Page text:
Perhaps never before had there been so happy a coincidence of personal talent with technological opportunity as under his administrations. In the eight volumes of the Public Papers and Addresses of Franklin D. Roosevelt, which cover the era of the New Deal, we discover two new genres of political literature which were the means by which a new relationship between President and people was fashioned. The first genre was established in transcriptions of Presidential press conferences; the second, in FDR’s radio talks, the “fireside chats.” Both are distinguished by an engaging casualness and directness; but this is not all that makes them new genres in the literature of American politics. Here, for the first time among Presidential papers, we find an extensive body of public utterances that are unceremonial yet serious.
Only a year after FDR assumed office, Theodore G. Joslin, who had handled press relations for President Hoover, observed that President Roosevelt had already come nearer than any of his predecessors “to meeting the expectations of the four hundred men and women who, in these times of stress, write half a million words a day to bring to our firesides news of developments at the seat of the Government.” FDR had already shown the cameraderie and the willingness to make news which made some correspondents (not always his political friends) call his administration a “new deal for the press.” The unprecedented frequency of his press conferences established a continuity of relations with both correspondents and the reading public. During Hoover’s administration there had been only sixty-six Presidential press conferences; but FDR held three hundred thirty-seven press conferences during his first administration, and three hundred seventy-four during his second. Thus, while Hoover met the press on an average of less than once in every three weeks, Roosevelt would see them about five times in that same period. The record of his conferences shows how this frequency bred intimacy, informality, and a set of institutionalized procedures; before long the spirit of those press conferences became on both sides much like that of any other responsible deliberative body.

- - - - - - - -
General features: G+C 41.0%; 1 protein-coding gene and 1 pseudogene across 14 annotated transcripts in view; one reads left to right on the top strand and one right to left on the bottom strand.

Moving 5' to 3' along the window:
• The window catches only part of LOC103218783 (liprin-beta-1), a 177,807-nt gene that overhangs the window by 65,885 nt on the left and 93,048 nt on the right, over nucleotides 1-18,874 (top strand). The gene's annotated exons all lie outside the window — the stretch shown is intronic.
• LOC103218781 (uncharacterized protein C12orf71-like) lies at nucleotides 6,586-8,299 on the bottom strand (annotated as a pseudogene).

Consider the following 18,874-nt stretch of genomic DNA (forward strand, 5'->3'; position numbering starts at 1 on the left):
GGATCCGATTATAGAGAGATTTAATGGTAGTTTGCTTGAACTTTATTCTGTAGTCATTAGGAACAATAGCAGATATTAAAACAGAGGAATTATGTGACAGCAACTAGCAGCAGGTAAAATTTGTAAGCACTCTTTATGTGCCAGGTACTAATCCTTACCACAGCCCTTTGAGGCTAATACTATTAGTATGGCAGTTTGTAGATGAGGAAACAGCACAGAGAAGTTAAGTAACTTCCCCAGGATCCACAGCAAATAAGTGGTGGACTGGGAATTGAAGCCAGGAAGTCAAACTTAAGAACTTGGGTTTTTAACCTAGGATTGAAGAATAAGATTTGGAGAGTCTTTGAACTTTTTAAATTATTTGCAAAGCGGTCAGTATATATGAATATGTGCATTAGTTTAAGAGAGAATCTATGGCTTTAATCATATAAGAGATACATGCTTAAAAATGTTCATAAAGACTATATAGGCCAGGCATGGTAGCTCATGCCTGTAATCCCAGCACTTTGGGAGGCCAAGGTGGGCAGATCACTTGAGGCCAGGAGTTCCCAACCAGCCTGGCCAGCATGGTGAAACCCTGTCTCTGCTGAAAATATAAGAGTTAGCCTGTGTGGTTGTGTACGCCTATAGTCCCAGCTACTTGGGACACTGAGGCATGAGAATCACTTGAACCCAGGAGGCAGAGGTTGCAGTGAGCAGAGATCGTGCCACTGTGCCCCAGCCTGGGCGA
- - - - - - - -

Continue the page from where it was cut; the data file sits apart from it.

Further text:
Similarly, the frequency with which the President went on the air effected a revolutionary change. Between March and October 1933, FDR gave four “fireside chats.” Through these, for the first time in American history, a President was able to appeal on short notice and in his own voice to the whole constituency. Neither the press conference nor the “fireside chat” was an occasion for ex cathedra pronouncements. On the contrary, they were designed to stimulate a more active “dialogue” between the people and the Chief Executive.
Perhaps the best index of the effect of FDR’s radio talks was the volume of White House mail. In McKinley’s time Presidential mail amounted to about a hundred letters a day, which were handled by a single clerk. Despite occasional flurries at inaugurations or crises, the daily flow remained small. Not until President Hoover’s time did its volume increase significantly. Even then letters sometimes did not number more than a few hundred a day, and the system of handling them remained unchanged. Under FDR, however, Presidential mail acquired a new and unprecedented volume, as we learn from the reminiscences of Ira R. T. Smith, for many years chief Presidential mail clerk (“Dear Mr. President . . .”: The Story of Fifty Years in the White House Mail Room):
Mr. Roosevelt always showed a keen interest in the mail and kept close watch on its trend. Nothing pleased him more than to know that I had to build up a big staff and often had to work until midnight to keep up with a run of 5000 to 8000 letters a day, and on some occasions many more thousands. He received regular reports. . . . Whenever there was a decrease in the influx of letters we could expect to hear from him or one of his secretaries, who wanted to know what was the matter—was the President losing his grip on the public?
Before FDR came to the White House, Mr. Smith had handled all the mail by himself. But when, in response to his First Inaugural Address, FDR received over four hundred fifty thousand letters, it was plain that a new era had begun. During certain periods as many as fifty persons were required to open and sort the White House mail; before long an electric letter-opener was installed, and instead of the old practice of counting individual pieces of mail, Mr. Smith and his helpers began measuring stacked-up letters by the yard.